Plain-Language Legal Resources in French Now Just a “Cliquement” Away

Cliquez-justiceDid you know that every Ontario lawyer has an obligation to advise francophone clients of their linguistic rights in the justice system?  It will not be long, in my estimation, before a client brings a complaint or a professional liability suit against a lawyer after defeat in a civil, family or criminal matter because the client was not fully able to express himself or herself as witnesses at trial, or on the basis that a bilingual judge or jury would have decided a case differently.

Since 2001, the Commentary to the Law Society of Upper Canada’s Rules of Professional Conduct, s. 1.03, has set out this requirement as part of the standards of the legal profession.  In practice, it is rarely observed.  In litigation in particular, I have encountered cases where opposing lawyers for francophone parties have neglected to opt for bilingual court proceedings to their clients’ prejudice.

Bilingual does not mean French-only.  That means your clients can still employ you as counsel of choice, but if they wish to give testimony in French, they can do so on the basis the court will also understand them.  It goes beyond linguistic rights.  In the right case, opting for a bilingual proceeding can provide your client with an advantage.  Failing to consider that advantage can also be considered a departure from the standard of care.

Bringing to a client’s attention a new web portal, (ou cliquer sur l’image à droite en haut), can start you and the client on the right foot.  According to CliquezJustice:, the legal information portal for minority francophone communities, is also helpful for lawyers since it facilitates the lawyer-client relationship.  …  [It] is a Web portal that provides simplified and accessible legal information in French. It was designed for out-of-Quebec Canadian Francophones. This includes kids, teenagers, teachers and the general public. It offers simplified, accessible and adapted legal information on various legal topics (family law, employment law, immigration law, contracts, etc.), on careers in the justice sector and on the workings of the judicial system.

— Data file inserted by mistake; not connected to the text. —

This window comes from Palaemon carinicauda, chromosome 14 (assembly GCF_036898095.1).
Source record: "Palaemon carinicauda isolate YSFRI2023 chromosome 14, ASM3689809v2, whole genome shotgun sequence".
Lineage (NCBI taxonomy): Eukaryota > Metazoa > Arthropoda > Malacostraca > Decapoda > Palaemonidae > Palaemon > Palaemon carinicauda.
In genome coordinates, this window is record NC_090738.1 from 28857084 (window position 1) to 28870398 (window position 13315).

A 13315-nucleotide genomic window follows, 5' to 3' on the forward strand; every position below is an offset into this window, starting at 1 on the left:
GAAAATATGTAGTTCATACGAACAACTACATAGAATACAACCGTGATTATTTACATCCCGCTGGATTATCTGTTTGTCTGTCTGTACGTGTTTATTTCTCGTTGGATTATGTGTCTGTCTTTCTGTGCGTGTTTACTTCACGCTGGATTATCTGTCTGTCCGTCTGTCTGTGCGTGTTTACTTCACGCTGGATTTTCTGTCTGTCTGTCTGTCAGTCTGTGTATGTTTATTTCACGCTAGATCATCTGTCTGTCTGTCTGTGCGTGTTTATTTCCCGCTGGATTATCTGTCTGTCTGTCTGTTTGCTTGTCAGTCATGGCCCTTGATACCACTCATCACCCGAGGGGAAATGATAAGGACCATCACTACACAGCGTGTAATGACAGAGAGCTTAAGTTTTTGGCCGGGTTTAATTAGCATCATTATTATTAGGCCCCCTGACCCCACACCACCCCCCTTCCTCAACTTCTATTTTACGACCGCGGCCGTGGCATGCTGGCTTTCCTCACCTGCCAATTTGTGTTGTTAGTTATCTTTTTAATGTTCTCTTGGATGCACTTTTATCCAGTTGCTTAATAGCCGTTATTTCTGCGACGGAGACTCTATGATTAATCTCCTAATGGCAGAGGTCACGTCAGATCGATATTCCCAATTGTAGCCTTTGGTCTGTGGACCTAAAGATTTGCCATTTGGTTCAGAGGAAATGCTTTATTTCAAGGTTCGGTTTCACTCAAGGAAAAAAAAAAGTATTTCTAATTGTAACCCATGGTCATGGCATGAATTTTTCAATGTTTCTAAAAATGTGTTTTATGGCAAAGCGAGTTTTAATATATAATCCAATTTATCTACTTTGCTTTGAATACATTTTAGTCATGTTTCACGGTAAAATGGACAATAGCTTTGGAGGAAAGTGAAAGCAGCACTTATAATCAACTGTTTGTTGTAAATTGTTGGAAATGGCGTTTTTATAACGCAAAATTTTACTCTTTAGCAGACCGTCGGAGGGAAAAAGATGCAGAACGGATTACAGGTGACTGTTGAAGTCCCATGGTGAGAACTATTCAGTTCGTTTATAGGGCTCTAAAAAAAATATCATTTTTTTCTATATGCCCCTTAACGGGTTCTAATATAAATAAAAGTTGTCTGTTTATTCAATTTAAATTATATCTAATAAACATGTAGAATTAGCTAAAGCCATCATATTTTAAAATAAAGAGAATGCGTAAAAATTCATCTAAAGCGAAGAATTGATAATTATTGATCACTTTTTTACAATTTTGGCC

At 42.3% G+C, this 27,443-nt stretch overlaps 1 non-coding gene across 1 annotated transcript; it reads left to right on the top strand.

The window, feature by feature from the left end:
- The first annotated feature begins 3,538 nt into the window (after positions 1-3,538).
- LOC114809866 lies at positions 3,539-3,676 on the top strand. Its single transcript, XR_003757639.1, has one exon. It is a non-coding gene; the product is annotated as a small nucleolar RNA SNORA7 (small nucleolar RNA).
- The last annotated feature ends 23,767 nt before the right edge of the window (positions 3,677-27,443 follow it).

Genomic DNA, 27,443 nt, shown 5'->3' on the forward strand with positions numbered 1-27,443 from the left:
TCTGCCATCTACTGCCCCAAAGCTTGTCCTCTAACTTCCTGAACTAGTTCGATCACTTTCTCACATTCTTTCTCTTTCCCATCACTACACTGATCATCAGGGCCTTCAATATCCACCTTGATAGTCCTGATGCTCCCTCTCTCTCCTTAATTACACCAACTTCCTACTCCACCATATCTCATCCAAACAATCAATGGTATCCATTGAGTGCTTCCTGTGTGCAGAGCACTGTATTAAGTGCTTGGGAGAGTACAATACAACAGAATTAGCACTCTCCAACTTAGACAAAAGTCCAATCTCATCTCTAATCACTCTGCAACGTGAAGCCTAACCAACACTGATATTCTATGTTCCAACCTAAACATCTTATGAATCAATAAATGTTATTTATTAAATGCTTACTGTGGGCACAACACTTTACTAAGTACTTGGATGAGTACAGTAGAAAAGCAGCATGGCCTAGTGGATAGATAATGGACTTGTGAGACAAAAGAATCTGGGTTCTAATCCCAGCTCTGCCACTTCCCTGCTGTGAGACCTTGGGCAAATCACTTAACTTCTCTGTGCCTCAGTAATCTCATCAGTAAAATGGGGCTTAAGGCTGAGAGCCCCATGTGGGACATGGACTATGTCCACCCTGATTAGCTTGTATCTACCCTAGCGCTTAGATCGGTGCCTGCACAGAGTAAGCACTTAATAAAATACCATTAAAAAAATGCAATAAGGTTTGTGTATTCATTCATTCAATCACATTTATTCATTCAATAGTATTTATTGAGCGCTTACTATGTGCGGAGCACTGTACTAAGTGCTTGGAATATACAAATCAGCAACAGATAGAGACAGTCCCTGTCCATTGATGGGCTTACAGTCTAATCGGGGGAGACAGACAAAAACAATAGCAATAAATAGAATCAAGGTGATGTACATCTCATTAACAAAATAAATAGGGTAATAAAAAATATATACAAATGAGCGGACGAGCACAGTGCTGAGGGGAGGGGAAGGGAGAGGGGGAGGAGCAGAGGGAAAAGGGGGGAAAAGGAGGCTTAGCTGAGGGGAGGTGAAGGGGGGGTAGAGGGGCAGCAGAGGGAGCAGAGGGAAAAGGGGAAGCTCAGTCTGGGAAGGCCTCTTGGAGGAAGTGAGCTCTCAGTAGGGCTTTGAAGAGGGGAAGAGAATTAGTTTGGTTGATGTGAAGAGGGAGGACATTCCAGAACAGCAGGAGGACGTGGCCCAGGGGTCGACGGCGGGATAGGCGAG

Don’t let the topic of Canadian minority language rights intimidate you.  Moreover, if you are able to plead and make submissions in French, employ your ability to your client’s advantage.  All those “French without Tears” classes will definitely pay off!

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